Well, hello again! I’m continuing to read Sex God, by Rob Bell. Pick up a copy and read it with me, why don’t you. 🙂
p11 – “People at this time believed the gods resided in religious places….” Great that he cites proof for this huge statement about ALL the peoples of the Ancient Near East! Unfortunately, he cites 6 examples from 1 Kings…not exactly a firm case for a historic fact about every single people group of a very diverse area. I think pretty much every historian out there would find fault with this. Then again, Bell isn’t doing history. Then again, he’s talking like he is by making claims about the Ancient Near East, a historical phrase never mentioned in the Bible. He’s using history to prove theology, and doing it pretty clumsily…if it should ever be done at all.
p11 – Bell writes that God speaking to Jacob in the desert shows us that God “doesn’t need temples and holy sites and rituals.” So…what’s up with God later telling Moses and the folks he was leading through the desert to create a temple? He gave really specific instructions for how to make it and all the stuff that was supposed to go in it, and exactly how to use them. In the New Testament, and even in parts of the Old, we find out that the temple and its accoutrements (priests included) weren’t the end all be all: God was. So, yes, Bell’s right that this God seems to be about something bigger than just one place (as he tells us that the Ancient Near East gods were). But, Bell’s statement about God not needing temples, holy sites, and rituals is troublingly simplistic and leaves the reader who’s done some Old Testament reading wondering: What on earth was God doing when he told the Israelites to make a temple, holy sites (at least one), and rituals? Bell isn’t exactly wrong, but he’s sloppy enough in how he’s right (especially because he’s talking about the OT here) that what he said could easily lead to something like Marcionism, a classic Christian heresy. Careful, Bell, these are deep things you’re talking about, so perhaps it would be better to not say them at all (lots of them are unnecessary to your main point) or treat them more carefully.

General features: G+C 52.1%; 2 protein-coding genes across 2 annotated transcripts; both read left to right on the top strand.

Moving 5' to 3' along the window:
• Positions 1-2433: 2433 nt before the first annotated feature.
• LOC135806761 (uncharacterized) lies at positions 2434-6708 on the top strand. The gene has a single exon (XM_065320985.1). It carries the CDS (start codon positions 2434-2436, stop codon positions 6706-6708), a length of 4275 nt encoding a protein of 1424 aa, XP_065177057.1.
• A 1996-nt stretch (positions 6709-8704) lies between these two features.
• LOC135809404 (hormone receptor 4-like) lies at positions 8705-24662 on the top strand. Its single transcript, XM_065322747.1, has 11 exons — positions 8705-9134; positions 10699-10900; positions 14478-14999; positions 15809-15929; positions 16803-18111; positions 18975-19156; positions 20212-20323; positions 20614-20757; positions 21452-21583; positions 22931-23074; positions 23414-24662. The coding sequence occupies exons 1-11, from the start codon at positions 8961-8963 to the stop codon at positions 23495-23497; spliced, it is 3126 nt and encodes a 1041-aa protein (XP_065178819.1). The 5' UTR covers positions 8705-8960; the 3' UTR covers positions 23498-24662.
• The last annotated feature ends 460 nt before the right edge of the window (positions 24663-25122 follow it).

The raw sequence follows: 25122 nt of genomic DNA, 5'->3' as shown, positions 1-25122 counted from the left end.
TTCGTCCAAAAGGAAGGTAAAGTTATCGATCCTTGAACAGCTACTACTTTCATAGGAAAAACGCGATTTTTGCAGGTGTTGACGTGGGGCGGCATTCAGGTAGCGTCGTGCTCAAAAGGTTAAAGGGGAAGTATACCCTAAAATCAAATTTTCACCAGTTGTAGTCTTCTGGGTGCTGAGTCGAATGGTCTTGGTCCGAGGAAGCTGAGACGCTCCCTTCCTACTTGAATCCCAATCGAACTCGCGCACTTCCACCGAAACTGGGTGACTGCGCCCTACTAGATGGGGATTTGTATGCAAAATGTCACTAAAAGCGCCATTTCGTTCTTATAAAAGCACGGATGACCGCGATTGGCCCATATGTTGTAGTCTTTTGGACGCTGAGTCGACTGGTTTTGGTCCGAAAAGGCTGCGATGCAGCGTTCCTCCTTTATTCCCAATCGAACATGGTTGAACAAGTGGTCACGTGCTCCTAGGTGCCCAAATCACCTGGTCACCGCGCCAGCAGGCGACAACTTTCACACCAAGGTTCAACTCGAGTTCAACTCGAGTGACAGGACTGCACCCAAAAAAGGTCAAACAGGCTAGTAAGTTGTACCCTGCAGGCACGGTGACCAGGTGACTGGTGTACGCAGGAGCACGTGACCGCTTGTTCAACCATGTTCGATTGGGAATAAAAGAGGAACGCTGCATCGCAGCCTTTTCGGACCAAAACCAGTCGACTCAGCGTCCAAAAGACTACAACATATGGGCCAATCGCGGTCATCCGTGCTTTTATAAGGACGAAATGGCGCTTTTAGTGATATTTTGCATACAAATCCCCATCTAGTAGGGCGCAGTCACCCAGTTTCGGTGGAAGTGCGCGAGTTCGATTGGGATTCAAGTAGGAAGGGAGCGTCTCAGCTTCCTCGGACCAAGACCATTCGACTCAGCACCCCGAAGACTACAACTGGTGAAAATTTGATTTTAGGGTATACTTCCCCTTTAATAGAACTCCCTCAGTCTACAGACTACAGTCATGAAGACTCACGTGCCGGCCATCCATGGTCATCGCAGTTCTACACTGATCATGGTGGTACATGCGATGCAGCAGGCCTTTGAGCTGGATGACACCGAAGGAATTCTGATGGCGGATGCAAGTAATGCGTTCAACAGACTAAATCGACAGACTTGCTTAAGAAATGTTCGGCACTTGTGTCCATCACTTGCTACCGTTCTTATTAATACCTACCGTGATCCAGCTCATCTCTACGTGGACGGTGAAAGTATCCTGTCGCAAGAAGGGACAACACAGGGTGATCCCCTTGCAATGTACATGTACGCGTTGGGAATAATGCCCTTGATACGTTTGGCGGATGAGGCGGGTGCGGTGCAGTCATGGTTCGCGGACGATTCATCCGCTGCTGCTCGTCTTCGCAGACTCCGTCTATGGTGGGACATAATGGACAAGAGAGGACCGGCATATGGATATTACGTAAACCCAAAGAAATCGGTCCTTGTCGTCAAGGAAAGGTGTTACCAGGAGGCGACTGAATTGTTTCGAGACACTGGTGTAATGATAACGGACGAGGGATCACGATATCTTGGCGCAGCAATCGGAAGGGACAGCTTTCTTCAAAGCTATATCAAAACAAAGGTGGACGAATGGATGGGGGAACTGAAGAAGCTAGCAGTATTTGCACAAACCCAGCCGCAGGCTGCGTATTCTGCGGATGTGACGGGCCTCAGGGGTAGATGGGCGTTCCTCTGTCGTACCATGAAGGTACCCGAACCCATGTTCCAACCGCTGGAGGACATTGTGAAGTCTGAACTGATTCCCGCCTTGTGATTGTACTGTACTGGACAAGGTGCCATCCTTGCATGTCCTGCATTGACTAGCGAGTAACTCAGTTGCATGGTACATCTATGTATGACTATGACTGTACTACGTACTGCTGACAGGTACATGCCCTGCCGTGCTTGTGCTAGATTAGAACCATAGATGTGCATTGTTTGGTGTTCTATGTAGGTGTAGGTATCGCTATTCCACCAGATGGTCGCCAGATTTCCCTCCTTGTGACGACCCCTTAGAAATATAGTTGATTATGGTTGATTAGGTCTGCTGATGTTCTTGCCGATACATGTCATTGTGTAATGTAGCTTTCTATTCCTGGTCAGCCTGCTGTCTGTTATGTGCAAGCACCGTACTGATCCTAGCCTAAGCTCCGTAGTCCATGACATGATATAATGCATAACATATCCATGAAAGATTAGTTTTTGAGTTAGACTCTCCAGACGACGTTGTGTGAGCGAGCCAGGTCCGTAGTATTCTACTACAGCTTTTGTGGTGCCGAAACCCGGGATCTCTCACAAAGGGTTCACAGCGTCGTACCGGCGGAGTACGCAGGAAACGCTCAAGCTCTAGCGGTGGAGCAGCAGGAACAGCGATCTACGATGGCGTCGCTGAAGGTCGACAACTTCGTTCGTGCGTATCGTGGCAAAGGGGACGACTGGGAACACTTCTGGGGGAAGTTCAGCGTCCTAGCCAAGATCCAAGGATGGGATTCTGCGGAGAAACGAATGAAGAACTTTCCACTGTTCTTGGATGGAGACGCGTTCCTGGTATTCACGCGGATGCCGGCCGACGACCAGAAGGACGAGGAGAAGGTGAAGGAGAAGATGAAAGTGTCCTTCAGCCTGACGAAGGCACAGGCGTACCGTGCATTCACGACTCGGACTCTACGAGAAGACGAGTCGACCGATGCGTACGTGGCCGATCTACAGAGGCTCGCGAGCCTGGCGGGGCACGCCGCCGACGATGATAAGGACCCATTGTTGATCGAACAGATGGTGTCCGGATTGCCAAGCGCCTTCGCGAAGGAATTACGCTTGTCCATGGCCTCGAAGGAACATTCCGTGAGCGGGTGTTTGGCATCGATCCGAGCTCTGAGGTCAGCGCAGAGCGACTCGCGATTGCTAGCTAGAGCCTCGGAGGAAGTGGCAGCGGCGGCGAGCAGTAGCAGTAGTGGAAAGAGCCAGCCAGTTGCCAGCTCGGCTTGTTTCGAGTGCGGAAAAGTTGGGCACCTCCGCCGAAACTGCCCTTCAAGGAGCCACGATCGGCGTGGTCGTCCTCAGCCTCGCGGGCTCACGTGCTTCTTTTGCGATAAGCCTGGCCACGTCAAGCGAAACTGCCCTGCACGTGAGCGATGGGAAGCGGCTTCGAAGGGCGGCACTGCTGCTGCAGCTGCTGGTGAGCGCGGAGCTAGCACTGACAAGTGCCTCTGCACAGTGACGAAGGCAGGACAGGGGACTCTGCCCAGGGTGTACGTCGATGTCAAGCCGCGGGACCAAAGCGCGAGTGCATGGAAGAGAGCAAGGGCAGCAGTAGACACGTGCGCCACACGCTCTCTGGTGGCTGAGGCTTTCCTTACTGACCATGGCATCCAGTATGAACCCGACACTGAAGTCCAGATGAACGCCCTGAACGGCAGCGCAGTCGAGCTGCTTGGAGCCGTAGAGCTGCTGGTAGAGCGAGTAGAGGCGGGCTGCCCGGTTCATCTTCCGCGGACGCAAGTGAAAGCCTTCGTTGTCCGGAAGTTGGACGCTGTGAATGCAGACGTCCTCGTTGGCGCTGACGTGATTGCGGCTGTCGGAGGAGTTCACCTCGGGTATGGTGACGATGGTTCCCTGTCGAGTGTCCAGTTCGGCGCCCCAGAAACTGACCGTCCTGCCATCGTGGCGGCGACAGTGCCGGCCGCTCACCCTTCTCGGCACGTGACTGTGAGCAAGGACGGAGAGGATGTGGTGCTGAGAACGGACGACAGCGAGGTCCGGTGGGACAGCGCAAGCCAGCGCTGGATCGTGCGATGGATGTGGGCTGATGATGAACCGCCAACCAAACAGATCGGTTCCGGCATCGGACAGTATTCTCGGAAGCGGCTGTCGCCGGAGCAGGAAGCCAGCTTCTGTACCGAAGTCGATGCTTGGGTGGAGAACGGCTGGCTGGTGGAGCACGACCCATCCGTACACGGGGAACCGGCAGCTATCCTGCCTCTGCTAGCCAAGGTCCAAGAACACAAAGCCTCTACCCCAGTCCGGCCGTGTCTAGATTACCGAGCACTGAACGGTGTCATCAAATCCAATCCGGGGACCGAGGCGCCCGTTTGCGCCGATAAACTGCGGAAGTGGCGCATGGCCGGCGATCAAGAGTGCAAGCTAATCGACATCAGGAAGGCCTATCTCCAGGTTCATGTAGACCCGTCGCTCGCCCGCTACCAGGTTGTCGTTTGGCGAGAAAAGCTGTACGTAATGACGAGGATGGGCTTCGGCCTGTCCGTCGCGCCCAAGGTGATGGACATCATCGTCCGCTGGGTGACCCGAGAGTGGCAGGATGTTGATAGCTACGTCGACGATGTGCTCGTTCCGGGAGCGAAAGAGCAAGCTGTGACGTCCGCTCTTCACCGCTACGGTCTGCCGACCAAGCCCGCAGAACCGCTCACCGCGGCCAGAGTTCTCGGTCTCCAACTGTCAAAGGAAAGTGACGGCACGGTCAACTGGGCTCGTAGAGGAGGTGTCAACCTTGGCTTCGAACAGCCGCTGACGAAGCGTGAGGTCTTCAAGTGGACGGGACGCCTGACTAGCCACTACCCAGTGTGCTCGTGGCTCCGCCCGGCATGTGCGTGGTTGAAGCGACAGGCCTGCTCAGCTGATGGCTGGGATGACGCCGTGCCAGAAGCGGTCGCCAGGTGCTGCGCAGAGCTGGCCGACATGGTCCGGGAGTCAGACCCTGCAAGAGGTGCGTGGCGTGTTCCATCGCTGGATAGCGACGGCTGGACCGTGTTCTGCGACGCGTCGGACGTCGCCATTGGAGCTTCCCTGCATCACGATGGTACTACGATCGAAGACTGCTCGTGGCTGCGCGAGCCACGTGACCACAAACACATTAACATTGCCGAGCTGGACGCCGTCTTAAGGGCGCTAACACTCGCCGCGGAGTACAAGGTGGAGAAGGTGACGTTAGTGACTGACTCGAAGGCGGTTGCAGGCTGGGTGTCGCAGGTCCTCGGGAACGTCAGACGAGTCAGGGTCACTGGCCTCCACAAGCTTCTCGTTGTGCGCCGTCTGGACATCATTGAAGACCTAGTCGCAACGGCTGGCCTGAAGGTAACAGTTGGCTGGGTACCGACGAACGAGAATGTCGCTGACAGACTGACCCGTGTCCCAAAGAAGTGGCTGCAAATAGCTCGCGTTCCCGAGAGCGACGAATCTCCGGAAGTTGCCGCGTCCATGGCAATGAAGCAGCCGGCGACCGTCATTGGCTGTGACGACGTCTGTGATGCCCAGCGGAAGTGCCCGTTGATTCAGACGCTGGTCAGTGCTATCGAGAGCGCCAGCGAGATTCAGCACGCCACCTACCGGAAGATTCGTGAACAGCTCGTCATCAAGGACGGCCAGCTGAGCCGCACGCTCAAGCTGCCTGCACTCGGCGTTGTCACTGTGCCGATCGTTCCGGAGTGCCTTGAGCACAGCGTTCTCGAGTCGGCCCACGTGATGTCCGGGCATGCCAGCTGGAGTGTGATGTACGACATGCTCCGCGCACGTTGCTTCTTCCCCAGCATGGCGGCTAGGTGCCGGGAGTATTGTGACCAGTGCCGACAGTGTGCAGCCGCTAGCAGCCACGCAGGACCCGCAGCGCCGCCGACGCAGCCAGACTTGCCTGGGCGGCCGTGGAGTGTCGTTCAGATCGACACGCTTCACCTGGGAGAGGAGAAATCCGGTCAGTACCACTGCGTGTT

p11 – Jacob marries, reconciles with Esau, and “stopped pretending to be someone he’s not.” Okay, maybe I’m reading this book all wrong. Does it have anything to do with the biblical text? I don’t see a spot in the text that says, “Jacob stopped pretending to be someone he’s not.” Bell seems to just claim it, and that’s a pretty big claim. That’s fine if he wants to make claims, as long as he either backs them up by showing how he got there or telling us he’s going to make claims and we can learn something from them but we should understand that in no way do they exegete the text, that is, they may or may not have anything to do with the text at all. My best guess so far is that Bell is wanting to make some points and is using the Bible, not maliciously necessarily, but not carefully, reverently, or in submission to it. Whether or not that’s fine is one question. But, he should at least make it clear that that’s what he’s doing. Not to do so leaves open the possibility that people who haven’t deeply studied the Bible (probably his book’s audience) will think the Bible is saying stuff that in fact Rob Bell alone is saying. Whether or not he’s right about the points he’s making about life, he needs to make it clear whether he’s saying “the Bible says” or whether he’s saying “I’m saying.” One requires a very different sort of proof and attention than the other.
Okay folks, in an effort to keep posts short and manageable, I’m ending here! More soon. 🙂